7. The superconducting device of claim 6, wherein said alloy has a composition which falls within the region of FIGURE 3a defined by the straight lines which connect the following points: 63% niobium, 36% zirconium, 1% titanium; 63% niobium, 27% zirconium, 10% titanium; 52% niobium, 1% zirconium, 47% titanium; 20% niobium, 1% zirconium, 79% titanium; 20% niobium, 12% zirconium, 68% titanium; and 40% niobium, 59% zirconium, 1% titanium.

8. The superconducting device of claim 6, wherein said alloy consists essentially of about 37 to 59 atomic percent of niobium, about 29 to 53 atomic percent of zirconium and about 1 to 21 atomic percent of titanium.

9. The superconducting device of claim 6, wherein said alloy consists essentially of about 28 to 53 atomic percent of niobium, about 1 to 27 atomic percent of zir conium and about 27 to 71 atomic percent of titanium.

10. The superconducting device of claim 6, wherein said alloy consists essentially of about 20 to 63 atomic percent of niobium, about 1 to 20 atomic percent of zirconium and the essential remainder being titanium.

11. In a process for generating a magnetic field by the use of a superconducting magnet containing at least one coil made of an alloy having superconductivity at a temperature below its critical temperature, the improvement Which comprises using at least one coil made of an alloy exhibiting under superconductive conditions a relatively high resistive critical field and an improved critical current density even in a strong applied magnetic field of about 80K oe., said alloy consisting essentially of about 20 to 63 atomic percent of niobium, about 1 to 79 atomic percent of zirconium, and about 1 to 79 atomic percent of titanium.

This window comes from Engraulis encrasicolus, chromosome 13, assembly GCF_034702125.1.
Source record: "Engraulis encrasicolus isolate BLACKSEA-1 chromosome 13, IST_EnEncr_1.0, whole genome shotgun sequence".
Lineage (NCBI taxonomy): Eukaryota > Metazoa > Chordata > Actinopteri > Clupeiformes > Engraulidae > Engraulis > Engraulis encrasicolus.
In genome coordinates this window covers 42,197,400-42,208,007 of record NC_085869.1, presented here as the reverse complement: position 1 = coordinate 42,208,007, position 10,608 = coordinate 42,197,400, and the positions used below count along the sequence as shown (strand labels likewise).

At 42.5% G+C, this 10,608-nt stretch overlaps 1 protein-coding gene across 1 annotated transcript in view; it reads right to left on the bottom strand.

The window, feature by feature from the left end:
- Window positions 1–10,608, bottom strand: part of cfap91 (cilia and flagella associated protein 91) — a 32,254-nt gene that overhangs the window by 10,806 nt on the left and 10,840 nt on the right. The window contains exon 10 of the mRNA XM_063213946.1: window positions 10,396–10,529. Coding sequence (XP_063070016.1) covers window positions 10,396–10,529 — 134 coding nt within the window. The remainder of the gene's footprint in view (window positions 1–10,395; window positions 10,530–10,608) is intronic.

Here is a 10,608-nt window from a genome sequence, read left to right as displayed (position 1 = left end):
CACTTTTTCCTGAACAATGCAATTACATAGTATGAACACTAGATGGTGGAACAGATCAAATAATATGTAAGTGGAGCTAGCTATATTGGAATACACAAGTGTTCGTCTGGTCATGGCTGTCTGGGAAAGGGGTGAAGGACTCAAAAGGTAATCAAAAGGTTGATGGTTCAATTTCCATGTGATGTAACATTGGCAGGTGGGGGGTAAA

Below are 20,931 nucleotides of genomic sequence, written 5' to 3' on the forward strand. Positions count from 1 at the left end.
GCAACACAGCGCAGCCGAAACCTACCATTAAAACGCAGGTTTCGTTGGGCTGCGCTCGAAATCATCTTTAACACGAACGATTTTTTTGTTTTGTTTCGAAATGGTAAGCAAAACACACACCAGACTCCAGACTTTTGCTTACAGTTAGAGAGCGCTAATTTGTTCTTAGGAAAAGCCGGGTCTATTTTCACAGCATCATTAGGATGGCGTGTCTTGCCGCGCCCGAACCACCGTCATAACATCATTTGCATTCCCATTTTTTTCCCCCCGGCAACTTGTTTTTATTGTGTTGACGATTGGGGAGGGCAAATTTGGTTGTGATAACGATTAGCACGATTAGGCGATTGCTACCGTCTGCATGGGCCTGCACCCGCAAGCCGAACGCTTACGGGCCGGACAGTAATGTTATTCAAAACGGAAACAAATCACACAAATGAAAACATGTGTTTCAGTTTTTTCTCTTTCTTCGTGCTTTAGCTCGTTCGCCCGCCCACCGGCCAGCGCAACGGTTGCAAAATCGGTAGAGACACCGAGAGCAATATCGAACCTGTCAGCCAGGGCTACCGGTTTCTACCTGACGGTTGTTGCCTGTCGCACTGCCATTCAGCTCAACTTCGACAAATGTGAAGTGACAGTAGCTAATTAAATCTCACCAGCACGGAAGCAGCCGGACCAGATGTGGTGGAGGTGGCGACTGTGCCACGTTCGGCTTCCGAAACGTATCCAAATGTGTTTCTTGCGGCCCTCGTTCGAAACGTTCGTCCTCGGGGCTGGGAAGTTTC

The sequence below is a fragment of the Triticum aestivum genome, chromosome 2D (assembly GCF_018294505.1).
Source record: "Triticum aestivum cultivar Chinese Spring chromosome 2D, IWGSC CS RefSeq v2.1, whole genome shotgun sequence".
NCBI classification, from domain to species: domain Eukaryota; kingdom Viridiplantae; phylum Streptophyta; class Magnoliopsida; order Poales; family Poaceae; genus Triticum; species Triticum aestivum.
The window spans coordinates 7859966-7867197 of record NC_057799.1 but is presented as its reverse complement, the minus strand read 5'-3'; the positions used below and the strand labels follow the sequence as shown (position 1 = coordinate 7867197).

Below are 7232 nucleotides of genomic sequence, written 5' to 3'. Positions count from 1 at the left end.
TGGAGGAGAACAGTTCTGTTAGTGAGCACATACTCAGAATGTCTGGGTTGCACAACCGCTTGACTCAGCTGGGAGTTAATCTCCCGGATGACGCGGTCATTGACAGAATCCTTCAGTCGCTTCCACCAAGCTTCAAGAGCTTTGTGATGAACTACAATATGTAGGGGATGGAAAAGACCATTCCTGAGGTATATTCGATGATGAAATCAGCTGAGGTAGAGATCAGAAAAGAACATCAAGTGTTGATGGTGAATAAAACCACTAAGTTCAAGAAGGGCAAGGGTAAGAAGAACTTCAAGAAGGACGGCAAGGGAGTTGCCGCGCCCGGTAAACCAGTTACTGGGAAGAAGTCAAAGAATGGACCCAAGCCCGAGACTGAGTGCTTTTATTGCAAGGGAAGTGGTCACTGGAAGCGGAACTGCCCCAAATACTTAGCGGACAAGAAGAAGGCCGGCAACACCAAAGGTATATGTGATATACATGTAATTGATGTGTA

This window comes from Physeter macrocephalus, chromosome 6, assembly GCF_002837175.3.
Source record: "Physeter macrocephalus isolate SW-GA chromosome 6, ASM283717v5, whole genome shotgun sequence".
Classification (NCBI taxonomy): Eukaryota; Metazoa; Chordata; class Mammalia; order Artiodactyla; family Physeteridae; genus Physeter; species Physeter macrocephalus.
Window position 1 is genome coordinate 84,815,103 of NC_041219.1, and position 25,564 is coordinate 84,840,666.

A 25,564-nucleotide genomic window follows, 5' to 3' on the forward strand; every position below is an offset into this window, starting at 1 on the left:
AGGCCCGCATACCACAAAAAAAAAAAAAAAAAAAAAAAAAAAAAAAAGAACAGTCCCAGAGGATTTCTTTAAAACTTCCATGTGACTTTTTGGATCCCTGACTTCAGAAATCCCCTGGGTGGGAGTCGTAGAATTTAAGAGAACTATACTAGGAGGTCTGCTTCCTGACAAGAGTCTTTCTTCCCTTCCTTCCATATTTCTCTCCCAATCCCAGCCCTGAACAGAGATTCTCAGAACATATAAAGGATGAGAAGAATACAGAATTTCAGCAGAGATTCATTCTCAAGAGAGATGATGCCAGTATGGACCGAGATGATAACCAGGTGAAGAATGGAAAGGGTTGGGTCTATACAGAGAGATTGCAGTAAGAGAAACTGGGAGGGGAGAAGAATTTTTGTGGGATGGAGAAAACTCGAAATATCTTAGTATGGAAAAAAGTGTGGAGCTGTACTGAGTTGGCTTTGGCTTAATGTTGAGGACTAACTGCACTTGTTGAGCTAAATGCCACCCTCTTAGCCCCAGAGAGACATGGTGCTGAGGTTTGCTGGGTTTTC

References Cited UNITED STATES PATENTS 2,985,531 5/1961 Gordon et al -177 X 3,038,798 6/1962 Berger et al. 75-177 X 3,215,569 11/1965 Kneip et al 158-133 3,253,191 5/1966 Treuting et a1 317-158 3,266,950 8/1966 Zwicker 75-174 X 3,268,373 8/1966 Reynolds 148-174X 3.303,065 2/1967 Reynolds 148-174 X OTHER REFERENCES Nuclear Science Abstracts, vol. 20, No. 16, Aug. 31, 1966, relied on pp. 3628 and 3529.

CHARLES N. LOVELL, Primary Examiner.

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Classifications
U.S. Classification335/216, 420/426, 420/901, 505/803, 505/805, 257/E39.6, 505/879, 420/417, 505/806
International ClassificationC22C27/02, H01L39/12, C22C16/00, H01F6/06
Cooperative ClassificationH01L39/12, Y10S505/803, Y10S505/806, Y10S505/879, H01F6/06, C22C27/02, C22C16/00, Y10S420/901, Y10S505/805
European ClassificationH01F6/06, H01L39/12, C22C16/00, C22C27/02